The popularity of names changes over the years and the generations. Check out the list below and guess which baby names made the Top 20 list back in 1898 (these girls turned 13 in 1911), and which made that list in 1998. Good luck!

1. Ethel: 1898 or 1998?
2. Amanda: 1898 or 1998?
3. Annie: 1898 or 1998?
4. Rose: 1898 or 1998?
5. Sarah: 1898 or 1998?
6. Emily: 1898 or 1998?
7. Elizabeth: 1898 or 1998?
8. Anna: 1898 or 1998?
9. Grace: 1898 or 1998?
10. Victoria: 1898 or 1998?

Answers: 1. 1898, 2. 1998, 3. 1898, 4. 1898, 5. 1998, 6. 1998, 7. Both, 8. 1898, 9. 1898, 10. 1998

Wednesday, January 19, 2011

St. Paul Celebrates 125 Winters

Miss Nancy Rowe (above)  competed in the St. Paul Winter Carnival's "Fancy Skating Contest" roughly 100 years ago. There's no word whether she was a big winner, but we sure love her fur-trimmed skating costume. (Fingers are crossed that it's faux fur — doubtful, but we'll hope anyway.)

Beginning this month (Jan. 27-Feb. 6), the Winter Carnival, the nation's oldest winter festival, celebrates its 125th year. While girls and women no longer compete in "fancy skating" during the event, they do speed skate, play hockey, curl, play softball in the snow, run and cross-country ski.

Today it's 11 degrees — but feels like 3 degrees — Fahrenheit in Minnesota's Capital City. We hope they're all wearing their Cuddl Duds (designed and manufactured by O'Bryan Brothers, a Chicago company founded in 1921). 

Photo from Library of Congress Prints and Photographs

Thursday, January 13, 2011

Yesteryear Etiquette: A Quiz

Did these well-dressed women, sitting pretty on a running board, follow etiquette's dictates?
Did you catch Downton Abbey last Sunday on PBS? While the soap-opera-like storyline of a wealthy family in 1912 England will keep viewers riveted, the etiquette of the residents and household staff of the stately home is equally fascinating to me. For the past 15 years, I've studied such turn-of-the-century etiquette and collected etiquette books — there are dozens — of that era. Interestingly, etiquette rules were no less taxing stateside, especially for the upper and middle classes. 
Take this mini-quiz to determine how well you might fare etiquette-wise if you woke up tomorrow as a young woman in 1912. 
1. As you walk down the street, you recognize a gentleman approaching with whom you have danced at a recent ball. You:
A. Keep your eyes focused ahead and acknowledge his presence only if he first greets you.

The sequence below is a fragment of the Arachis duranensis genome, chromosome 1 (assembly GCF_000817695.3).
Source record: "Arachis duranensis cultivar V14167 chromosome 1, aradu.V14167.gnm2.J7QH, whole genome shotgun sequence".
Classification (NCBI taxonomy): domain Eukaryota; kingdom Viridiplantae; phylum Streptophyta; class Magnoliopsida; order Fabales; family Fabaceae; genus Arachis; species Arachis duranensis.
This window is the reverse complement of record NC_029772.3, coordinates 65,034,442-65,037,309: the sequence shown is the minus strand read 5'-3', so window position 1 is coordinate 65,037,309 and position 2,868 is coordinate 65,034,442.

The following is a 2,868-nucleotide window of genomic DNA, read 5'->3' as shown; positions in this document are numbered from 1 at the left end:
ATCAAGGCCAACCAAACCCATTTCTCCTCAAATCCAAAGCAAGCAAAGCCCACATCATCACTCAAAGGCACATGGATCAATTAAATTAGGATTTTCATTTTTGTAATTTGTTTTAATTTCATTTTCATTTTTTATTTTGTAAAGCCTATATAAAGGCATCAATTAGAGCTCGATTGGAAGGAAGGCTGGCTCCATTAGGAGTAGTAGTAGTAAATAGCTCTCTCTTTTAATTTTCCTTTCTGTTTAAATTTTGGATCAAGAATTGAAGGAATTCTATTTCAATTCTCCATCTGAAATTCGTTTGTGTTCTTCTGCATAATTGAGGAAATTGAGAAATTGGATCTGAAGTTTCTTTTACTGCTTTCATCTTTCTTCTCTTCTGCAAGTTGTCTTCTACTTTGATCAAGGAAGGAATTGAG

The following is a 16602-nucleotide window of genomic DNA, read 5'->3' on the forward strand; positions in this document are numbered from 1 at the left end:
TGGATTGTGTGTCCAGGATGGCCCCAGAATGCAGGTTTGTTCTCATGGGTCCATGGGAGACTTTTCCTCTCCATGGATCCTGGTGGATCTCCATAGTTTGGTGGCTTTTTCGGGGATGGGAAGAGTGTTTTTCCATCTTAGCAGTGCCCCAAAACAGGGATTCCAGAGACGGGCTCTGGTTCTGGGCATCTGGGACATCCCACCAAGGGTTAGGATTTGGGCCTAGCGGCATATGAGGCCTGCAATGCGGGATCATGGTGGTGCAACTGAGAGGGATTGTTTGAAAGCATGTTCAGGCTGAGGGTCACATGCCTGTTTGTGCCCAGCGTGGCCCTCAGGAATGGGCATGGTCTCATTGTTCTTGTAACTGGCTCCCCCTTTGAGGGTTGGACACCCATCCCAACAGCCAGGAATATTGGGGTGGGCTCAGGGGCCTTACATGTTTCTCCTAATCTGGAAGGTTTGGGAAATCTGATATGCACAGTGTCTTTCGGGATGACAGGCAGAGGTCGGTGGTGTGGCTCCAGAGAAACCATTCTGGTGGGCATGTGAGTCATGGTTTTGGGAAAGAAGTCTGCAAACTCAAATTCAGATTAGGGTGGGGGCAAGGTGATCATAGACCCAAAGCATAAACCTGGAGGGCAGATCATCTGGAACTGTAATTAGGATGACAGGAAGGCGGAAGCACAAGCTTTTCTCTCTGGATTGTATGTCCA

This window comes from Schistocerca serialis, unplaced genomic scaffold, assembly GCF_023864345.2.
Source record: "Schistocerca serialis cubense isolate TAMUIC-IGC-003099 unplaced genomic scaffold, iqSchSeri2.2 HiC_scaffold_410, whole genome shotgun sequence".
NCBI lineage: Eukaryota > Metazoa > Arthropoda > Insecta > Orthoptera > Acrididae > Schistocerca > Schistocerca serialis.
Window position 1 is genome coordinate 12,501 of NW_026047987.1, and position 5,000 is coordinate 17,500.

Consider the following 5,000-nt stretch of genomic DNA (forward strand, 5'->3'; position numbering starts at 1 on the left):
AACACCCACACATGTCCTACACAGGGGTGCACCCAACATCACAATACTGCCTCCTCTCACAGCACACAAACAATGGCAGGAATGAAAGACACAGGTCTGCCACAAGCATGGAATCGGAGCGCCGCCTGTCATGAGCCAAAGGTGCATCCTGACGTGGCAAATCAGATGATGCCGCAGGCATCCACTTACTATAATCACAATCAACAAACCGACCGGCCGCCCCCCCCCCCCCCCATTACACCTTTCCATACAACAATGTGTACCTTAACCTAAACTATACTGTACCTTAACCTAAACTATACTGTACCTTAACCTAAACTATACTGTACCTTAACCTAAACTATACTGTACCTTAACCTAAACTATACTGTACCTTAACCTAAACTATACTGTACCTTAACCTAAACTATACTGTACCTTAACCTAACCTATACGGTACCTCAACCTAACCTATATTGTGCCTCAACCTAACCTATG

B. Offer a simple "Good morning."
C. Nod while offering a small smile.
2. You are a debutante and have accepted an invitation to a small garden party at your cousin's home. Suddenly, you are presented with a more enticing engagement. You:
A. Make a social call to your cousin to explain the need to change plans.
B. Keep your first engagement, no matter the more welcome invitation.
C. Ask your cousin politely if she might consider postponing her event.
3. You are visiting an art museum in the city when you come across a nude painting by Pierre-Auguste Renoir. You:
A. Avert your eyes from the licentious rendering and walk quickly to the adjacent gallery.
B. Sit primly on the nearby bench and sketch the masterpiece.
C. Appreciate the beauty of the painting and vow to learn more about Renoir.
4. You are seated at a formal dinner party. A young woman about your age arrives and is introduced to you. You:
A. Nod and smile.
B. Nod, smile and murmur her name.
C. Rise, nod, smile and murmur her name.
5. You are attending a matinee theater performance to which you have worn your favorite chapeau. You:
A. Leave it on — women are allowed to wear hats indoors.
B. Check it at the door when you enter the theater.
C. Remove it before the curtain rises.

1. C. When a young woman sees a man on the street with whom she has danced at a ball, "she bends her head slightly, looks directly at the person recognized, according him, at the same time, a slight smile or an amiable glance . . . though no further acquaintance may ever after exist between them." — Encyclopaedia of Etiquette, 1910
2. B. "A [débutante] must be punctual at all appointments, keep her engagements, and not change after accepting when something more delightful appears, answer invitations promptly, express appreciation for any kindness, look her prettiest and be always amiable and most charming even if her gown is spoiled and she has enjoyed only a few hours of sleep." — Etiquette, 1923
3. A. "Just as a conscientious, God-fearing girl would not read one page or one line of a book she knew to be bad, even so must she be taught to turn her eyes away unhesitatingly and instinctively, from an indecent engraving, or painting, or sculpture, no matter where she happens upon it. . . so that even when alone she stumbles on such objects, she would turn her eyes and her whole mind away from the object, as she would withdraw her hand or arm from the contact of red-hot iron." — The Mirror of True Womanhood, 1903
4. C. "A nod, a smile, and a murmur of the name, constitute full recognition of an introduction. . . . A woman rises to receive an introduction to one of her own sex." — Encyclopaedia of Etiquette, 1921
5. C. "At a matinee, a really considerate woman takes off her hat before the curtain rises." — Encyclopaedia of Etiquette, 1920 

Did you get. . . ?
1 - 2 answers right: Back in the day, your mother would have hung her head in shame.
3 - 4 answers right: Good thing you live in 2011.
5 answers right: Attagirl! You're a clever one!